This course is jointly taught in the College of Asia and the Pacific and the ANU College of Law. The Department of Political and Social Change is offering the course for students enrolled in the Bachelor of Asian Studies and in Bachelor of Arts in the College of Arts and Social Sciences, and in the ANU Law School for students enrolled in LLB and JD programs. The course will also be open to students in the Bachelor of Arts, and we expect interest from students doing the sociology, politics, development studies and human rights majors in particular. The course is deliberately interdisciplinary in its contents, modes of instruction and methods. It draws on a rich comparative socio-legal, anthropological, sociological and political scientific literature that in recent years has delivered an impressive range of studies on the rule of law in different colonial times and places, and work that ties the empirical contents of the course to overarching concepts of legality, authority and power.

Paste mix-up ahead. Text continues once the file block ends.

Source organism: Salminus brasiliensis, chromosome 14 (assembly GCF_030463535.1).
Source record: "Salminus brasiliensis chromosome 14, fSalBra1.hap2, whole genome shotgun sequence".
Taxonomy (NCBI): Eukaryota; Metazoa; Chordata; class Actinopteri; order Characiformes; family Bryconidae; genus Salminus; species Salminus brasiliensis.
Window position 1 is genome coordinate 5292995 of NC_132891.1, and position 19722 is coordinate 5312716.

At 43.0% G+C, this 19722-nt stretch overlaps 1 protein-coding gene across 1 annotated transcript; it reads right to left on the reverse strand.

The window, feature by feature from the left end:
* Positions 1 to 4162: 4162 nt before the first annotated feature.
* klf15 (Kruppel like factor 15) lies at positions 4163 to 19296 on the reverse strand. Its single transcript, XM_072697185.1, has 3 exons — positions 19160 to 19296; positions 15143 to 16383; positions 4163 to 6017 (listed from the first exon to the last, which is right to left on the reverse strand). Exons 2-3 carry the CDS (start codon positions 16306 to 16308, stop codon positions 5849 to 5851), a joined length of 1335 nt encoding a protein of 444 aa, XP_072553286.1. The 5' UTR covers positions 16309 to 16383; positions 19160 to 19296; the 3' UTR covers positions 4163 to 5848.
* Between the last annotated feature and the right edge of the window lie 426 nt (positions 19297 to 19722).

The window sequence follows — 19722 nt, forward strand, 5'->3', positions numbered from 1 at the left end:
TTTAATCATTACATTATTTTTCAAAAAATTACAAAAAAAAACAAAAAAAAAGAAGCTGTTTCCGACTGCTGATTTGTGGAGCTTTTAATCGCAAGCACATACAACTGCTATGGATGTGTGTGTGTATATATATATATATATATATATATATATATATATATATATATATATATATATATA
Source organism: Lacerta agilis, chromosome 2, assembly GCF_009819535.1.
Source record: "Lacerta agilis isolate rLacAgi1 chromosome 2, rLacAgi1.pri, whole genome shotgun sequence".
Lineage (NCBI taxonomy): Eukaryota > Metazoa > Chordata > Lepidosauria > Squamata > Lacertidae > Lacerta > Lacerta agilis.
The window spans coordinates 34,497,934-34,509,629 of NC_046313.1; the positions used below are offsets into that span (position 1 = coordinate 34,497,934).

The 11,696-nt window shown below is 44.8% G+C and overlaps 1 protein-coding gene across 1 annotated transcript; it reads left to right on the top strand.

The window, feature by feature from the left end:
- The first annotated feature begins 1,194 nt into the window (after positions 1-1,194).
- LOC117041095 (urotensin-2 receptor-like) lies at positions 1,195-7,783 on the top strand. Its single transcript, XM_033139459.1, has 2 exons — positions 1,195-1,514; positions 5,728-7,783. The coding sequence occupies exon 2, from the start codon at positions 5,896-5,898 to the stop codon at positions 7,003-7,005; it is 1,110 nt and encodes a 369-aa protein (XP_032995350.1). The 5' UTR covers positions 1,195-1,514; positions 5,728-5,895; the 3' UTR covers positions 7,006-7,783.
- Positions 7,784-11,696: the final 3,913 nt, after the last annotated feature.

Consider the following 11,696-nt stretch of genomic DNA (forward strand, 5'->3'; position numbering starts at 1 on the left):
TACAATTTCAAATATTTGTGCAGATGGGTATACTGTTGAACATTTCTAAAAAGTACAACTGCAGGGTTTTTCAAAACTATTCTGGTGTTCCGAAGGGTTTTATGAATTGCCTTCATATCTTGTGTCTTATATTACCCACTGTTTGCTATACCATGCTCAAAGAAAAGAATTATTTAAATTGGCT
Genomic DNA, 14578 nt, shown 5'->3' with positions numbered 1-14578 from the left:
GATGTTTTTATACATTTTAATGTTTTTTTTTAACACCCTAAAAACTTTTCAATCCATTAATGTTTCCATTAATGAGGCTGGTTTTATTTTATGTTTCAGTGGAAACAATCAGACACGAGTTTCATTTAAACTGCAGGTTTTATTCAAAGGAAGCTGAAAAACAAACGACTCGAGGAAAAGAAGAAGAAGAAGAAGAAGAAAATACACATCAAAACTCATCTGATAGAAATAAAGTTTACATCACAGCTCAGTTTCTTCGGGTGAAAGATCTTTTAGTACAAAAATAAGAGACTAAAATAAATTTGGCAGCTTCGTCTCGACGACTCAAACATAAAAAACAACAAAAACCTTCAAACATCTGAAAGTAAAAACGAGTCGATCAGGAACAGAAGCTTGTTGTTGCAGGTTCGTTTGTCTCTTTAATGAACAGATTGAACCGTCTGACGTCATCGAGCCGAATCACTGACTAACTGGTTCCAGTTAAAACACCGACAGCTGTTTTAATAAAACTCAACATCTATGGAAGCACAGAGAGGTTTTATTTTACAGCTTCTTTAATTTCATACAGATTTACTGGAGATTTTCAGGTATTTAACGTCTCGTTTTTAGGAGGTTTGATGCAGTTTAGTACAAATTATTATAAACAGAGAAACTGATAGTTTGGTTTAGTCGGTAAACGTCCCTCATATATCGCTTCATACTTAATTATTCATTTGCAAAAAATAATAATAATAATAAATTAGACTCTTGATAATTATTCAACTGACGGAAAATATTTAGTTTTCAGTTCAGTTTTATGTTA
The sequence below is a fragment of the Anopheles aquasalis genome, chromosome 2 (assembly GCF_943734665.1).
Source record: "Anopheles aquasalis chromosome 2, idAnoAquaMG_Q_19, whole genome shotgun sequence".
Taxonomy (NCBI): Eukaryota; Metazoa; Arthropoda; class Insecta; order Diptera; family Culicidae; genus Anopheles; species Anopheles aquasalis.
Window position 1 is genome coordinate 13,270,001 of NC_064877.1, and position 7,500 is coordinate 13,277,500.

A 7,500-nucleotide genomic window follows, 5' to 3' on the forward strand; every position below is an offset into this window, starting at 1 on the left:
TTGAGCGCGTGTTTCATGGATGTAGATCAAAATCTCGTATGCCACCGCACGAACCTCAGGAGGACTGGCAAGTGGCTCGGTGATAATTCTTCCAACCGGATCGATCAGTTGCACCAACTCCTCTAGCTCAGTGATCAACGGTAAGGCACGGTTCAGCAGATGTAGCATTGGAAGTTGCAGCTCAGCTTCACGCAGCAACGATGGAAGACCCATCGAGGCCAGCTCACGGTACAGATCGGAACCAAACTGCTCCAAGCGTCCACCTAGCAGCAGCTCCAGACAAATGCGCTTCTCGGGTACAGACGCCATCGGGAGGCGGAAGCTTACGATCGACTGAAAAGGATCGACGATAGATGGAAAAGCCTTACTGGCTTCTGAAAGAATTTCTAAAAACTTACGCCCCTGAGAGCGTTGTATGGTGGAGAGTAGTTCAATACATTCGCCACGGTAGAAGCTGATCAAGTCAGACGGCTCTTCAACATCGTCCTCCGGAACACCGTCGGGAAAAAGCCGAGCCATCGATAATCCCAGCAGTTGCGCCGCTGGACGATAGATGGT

Learning Outcomes

Upon successful completion, students will have the knowledge and skills to:

  1. Define and analyse keywords and contemporary debates shared across the disciplines of law, history, politics, and culture, addressing a variety of approaches to the rule of law, law and development, colonialism, and post-colonialism in Asia.
  2. Compare, contrast and reflect on contemporary issues in the rule of law and colonial legacies across Asia and in Australia.
  3. Recognise, distinguish and appraise research and methods across different fields in law and the social sciences, with specific reference to the different countries studied during the course.
  4. Evaluate and compare a variety of textual sources from a range of different disciplines, periods, and genres.
  5. Independently problem-solve by evaluating, planning, and executing interdisciplinary scholarship and research.

Research-Led Teaching